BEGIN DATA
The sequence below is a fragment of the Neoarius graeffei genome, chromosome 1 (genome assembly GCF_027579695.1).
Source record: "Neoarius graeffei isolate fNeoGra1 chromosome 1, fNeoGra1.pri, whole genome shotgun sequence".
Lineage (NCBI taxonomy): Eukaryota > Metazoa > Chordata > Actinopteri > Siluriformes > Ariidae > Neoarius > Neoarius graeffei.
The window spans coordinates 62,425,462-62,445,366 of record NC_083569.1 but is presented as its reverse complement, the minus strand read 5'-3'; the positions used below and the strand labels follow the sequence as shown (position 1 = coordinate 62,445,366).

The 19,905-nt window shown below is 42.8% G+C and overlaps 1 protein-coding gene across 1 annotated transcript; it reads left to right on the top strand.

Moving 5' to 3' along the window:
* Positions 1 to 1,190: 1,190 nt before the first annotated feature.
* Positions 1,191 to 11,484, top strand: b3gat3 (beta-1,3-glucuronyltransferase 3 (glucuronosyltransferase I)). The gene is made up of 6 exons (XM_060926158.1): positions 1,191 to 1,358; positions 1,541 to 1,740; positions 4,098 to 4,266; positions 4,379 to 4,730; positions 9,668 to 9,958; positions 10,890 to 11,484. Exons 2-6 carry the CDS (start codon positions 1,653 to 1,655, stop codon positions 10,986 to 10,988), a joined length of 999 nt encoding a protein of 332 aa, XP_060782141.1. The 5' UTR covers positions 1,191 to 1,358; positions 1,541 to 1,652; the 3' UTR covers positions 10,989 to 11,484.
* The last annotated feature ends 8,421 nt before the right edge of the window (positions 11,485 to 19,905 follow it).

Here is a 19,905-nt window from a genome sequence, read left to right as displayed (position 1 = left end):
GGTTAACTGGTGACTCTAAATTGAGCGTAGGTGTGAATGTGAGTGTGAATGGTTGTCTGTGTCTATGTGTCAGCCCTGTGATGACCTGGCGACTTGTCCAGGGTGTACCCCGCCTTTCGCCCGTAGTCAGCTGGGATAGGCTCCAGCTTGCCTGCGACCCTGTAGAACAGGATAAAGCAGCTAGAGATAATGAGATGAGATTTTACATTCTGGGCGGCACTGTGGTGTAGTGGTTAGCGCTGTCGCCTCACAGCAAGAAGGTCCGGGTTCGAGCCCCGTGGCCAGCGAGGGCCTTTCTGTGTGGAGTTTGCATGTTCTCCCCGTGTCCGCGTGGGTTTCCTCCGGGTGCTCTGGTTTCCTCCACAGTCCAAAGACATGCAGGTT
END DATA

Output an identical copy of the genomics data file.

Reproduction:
The sequence below is a fragment of the Neoarius graeffei genome, chromosome 1 (genome assembly GCF_027579695.1).
Source record: "Neoarius graeffei isolate fNeoGra1 chromosome 1, fNeoGra1.pri, whole genome shotgun sequence".
Lineage (NCBI taxonomy): Eukaryota > Metazoa > Chordata > Actinopteri > Siluriformes > Ariidae > Neoarius > Neoarius graeffei.
The window spans coordinates 62,425,462-62,445,366 of record NC_083569.1 but is presented as its reverse complement, the minus strand read 5'-3'; the positions used below and the strand labels follow the sequence as shown (position 1 = coordinate 62,445,366).

The 19,905-nt window shown below is 42.8% G+C and overlaps 1 protein-coding gene across 1 annotated transcript; it reads left to right on the top strand.

Moving 5' to 3' along the window:
* Positions 1 to 1,190: 1,190 nt before the first annotated feature.
* Positions 1,191 to 11,484, top strand: b3gat3 (beta-1,3-glucuronyltransferase 3 (glucuronosyltransferase I)). The gene is made up of 6 exons (XM_060926158.1): positions 1,191 to 1,358; positions 1,541 to 1,740; positions 4,098 to 4,266; positions 4,379 to 4,730; positions 9,668 to 9,958; positions 10,890 to 11,484. Exons 2-6 carry the CDS (start codon positions 1,653 to 1,655, stop codon positions 10,986 to 10,988), a joined length of 999 nt encoding a protein of 332 aa, XP_060782141.1. The 5' UTR covers positions 1,191 to 1,358; positions 1,541 to 1,652; the 3' UTR covers positions 10,989 to 11,484.
* The last annotated feature ends 8,421 nt before the right edge of the window (positions 11,485 to 19,905 follow it).

Here is a 19,905-nt window from a genome sequence, read left to right as displayed (position 1 = left end):
GGTTAACTGGTGACTCTAAATTGAGCGTAGGTGTGAATGTGAGTGTGAATGGTTGTCTGTGTCTATGTGTCAGCCCTGTGATGACCTGGCGACTTGTCCAGGGTGTACCCCGCCTTTCGCCCGTAGTCAGCTGGGATAGGCTCCAGCTTGCCTGCGACCCTGTAGAACAGGATAAAGCAGCTAGAGATAATGAGATGAGATTTTACATTCTGGGCGGCACTGTGGTGTAGTGGTTAGCGCTGTCGCCTCACAGCAAGAAGGTCCGGGTTCGAGCCCCGTGGCCAGCGAGGGCCTTTCTGTGTGGAGTTTGCATGTTCTCCCCGTGTCCGCGTGGGTTTCCTCCGGGTGCTCTGGTTTCCTCCACAGTCCAAAGACATGCAGGTT